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[Force] Two Prisms

  • Thread starter Vermillion
  • Start date
  • #1

Homework Statement


A prism has the mass m with the angle x = 45°(look at the picture) placed on the ground without friction. The other prism, which has the same mass m, is placed above the first prism(the first prism is bigger). A horizontal force F is given to the second prism so the displacement with respect to the first prism is zero( or not moving). What is the friction between the two prism ( in F, m, and g). g = earth gravitational acceleration

The picture -> http://i28.tinypic.com/nycih4.jpg

Homework Equations


[tex]F = m.a[/tex]

The Attempt at a Solution


[tex]F.cosx - f - m.g.sinx = m.a[/tex]

Since the prism is not moving, so a = 0

[tex]F.cosx - \mu.m.g.cosx - m.g.sinx = 0[/tex]
[tex]F.cosx = \mu.m.g.cosx - m.g.sinx[/tex]
[tex]\mu = \fric{F}{m.g} + tanx[/tex]


Then i have no idea what to do next. I haven't even used the mass of the first prism. I also don't quite understand how the forces work so can somebody help me please?
 
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Answers and Replies

  • #2
tiny-tim
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"Parable of the Surveyors"

Hi Vermillion! :smile:

The big prism is "placed on the ground without friction".

So both prisms are accelerating, with the same acceleration.

Start again! :smile:
 
  • #3
Thanks Tim,

I corrected the plus-minus mistake. It should be
[tex]F = mg(\mu + tanx)[/tex]

Then the acceleration of the prisms is

[tex]F = (m + m)a[/tex]
[tex]F = 2ma[/tex]
[tex]2ma = mg(\mu + tanx)[/tex]
[tex]a = \frac{g} {2}(\mu + tanx)[/tex]

Finally, i don't know how to relate the acceleration to the friction. Can you explain it to me?
 
Last edited:
  • #4
tiny-tim
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[tex]F = (m + m)a[/tex]
[tex]F = 2ma[/tex]
[tex]2ma = mg(\mu + tanx)[/tex]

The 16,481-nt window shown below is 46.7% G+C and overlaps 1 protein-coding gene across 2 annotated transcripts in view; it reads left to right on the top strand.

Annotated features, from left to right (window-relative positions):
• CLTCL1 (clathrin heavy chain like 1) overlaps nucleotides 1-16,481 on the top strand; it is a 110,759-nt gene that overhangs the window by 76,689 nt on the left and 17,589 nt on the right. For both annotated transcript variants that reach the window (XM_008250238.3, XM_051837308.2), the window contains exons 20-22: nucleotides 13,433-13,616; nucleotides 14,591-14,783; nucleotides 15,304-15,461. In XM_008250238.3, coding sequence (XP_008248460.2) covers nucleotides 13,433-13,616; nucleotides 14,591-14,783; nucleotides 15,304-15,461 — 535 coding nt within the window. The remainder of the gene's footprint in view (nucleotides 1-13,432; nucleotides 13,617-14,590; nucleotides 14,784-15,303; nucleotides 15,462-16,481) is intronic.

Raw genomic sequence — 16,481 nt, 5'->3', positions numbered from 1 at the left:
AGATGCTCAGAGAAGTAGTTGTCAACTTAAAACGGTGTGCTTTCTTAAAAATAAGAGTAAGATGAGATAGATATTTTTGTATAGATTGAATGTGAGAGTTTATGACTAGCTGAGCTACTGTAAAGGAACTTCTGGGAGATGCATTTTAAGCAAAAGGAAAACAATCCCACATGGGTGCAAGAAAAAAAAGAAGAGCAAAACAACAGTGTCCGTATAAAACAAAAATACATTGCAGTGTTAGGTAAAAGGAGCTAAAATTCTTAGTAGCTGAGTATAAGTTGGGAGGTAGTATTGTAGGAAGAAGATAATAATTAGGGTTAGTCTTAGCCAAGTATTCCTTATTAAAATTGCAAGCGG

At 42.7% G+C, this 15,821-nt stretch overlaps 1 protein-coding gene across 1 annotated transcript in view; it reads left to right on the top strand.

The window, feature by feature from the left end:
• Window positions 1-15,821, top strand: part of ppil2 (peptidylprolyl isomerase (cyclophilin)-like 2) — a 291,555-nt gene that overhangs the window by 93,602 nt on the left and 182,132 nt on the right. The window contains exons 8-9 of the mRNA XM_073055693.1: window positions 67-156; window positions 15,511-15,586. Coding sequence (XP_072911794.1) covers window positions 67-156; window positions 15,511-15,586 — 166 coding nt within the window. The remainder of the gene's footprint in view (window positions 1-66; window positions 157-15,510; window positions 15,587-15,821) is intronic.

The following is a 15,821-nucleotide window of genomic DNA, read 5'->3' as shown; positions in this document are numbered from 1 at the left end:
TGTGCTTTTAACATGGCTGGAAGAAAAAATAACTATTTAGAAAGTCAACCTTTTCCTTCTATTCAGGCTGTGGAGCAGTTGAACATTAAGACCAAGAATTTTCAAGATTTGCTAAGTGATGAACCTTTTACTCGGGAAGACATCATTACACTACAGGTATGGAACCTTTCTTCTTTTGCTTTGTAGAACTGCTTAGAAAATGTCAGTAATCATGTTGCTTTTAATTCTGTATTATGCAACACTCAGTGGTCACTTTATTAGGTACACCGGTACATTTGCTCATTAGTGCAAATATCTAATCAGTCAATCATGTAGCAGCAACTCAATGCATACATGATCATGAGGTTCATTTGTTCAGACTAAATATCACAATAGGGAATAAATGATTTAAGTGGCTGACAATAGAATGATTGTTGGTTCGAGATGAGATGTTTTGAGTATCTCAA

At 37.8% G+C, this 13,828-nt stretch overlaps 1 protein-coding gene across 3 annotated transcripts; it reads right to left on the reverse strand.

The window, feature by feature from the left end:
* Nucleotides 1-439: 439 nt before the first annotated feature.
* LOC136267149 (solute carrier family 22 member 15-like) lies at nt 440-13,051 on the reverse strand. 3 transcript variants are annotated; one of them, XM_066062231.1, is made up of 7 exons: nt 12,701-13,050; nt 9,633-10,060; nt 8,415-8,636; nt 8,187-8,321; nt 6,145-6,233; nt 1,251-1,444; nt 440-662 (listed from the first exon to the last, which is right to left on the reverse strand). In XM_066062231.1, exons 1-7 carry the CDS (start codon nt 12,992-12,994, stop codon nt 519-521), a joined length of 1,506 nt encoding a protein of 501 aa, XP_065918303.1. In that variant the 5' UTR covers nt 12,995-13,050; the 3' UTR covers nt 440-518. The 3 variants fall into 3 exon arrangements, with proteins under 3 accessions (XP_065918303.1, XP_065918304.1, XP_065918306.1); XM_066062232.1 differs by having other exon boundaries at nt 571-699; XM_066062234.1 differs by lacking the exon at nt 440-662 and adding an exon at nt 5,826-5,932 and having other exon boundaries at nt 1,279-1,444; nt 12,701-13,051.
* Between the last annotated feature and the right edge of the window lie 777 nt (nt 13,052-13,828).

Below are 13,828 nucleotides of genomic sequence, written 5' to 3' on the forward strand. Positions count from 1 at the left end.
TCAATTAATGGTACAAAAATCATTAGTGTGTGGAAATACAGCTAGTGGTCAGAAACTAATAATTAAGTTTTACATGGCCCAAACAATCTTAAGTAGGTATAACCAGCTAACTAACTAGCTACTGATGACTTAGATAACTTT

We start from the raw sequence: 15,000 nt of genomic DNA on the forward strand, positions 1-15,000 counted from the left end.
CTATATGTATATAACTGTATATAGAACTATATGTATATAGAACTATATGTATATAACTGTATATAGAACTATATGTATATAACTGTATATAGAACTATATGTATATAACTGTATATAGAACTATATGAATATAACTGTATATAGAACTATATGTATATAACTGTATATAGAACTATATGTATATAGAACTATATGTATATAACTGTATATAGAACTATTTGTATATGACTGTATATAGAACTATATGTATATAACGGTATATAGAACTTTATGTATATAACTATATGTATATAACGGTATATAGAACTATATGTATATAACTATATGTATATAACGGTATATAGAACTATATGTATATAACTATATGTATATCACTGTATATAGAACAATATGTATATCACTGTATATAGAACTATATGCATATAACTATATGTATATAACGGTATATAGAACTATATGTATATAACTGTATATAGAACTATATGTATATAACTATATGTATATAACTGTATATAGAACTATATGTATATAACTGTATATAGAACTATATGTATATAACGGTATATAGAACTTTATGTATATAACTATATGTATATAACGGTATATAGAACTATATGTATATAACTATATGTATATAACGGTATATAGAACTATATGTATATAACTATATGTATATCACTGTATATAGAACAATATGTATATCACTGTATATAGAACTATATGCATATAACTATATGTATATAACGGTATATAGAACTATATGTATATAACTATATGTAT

[tex]a = \frac{g} {2}(\mu + tanx)[/tex]

Finally, i don't know how to relate the acceleration to the friction. Can you explain it to me?
Hi Vermillion! :smile:

You're making the very common mistake of assuming that the friction force is µ times the normal force.

For static friction, it usually isn't!

µ times the normal force is the maximum for static friction.

It only applies if the question specifically tells you that the object is "on the point of moving" (or "just about to move", or something like that).

Here, the question not only doesn't say that … but it doesn't even bother to tell you what µ is (which should have been a clue, shouldn't it? :rolleyes:).

You have to use Newton's first and third laws, to find the reaction force, R.

Forget everything you know about friction.

Draw a new diagram, put in R, and take horizontal and vertical components. :smile:
 
  • #5
Do you mean, i should throw in F.Sinx to my friction equation? Which i forgot to do.
 
  • #6
tiny-tim
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Homework Helper
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Do you mean, i should throw in F.Sinx to my friction equation? Which i forgot to do.
No :smile: … I meant exactly what I said, which was …
Forget everything you know about friction.

Draw a new diagram, put in R, and take horizontal and vertical components. :smile:
 
  • #7
Just for quick clarification, you mean like this?

Horizontal Components
[tex]\SigmaFx = 0[/tex]
[tex]F - f.cosx - mg.sinx.cosx = 0[/tex]

Sorry, i'm not used to talk physics in english.
 
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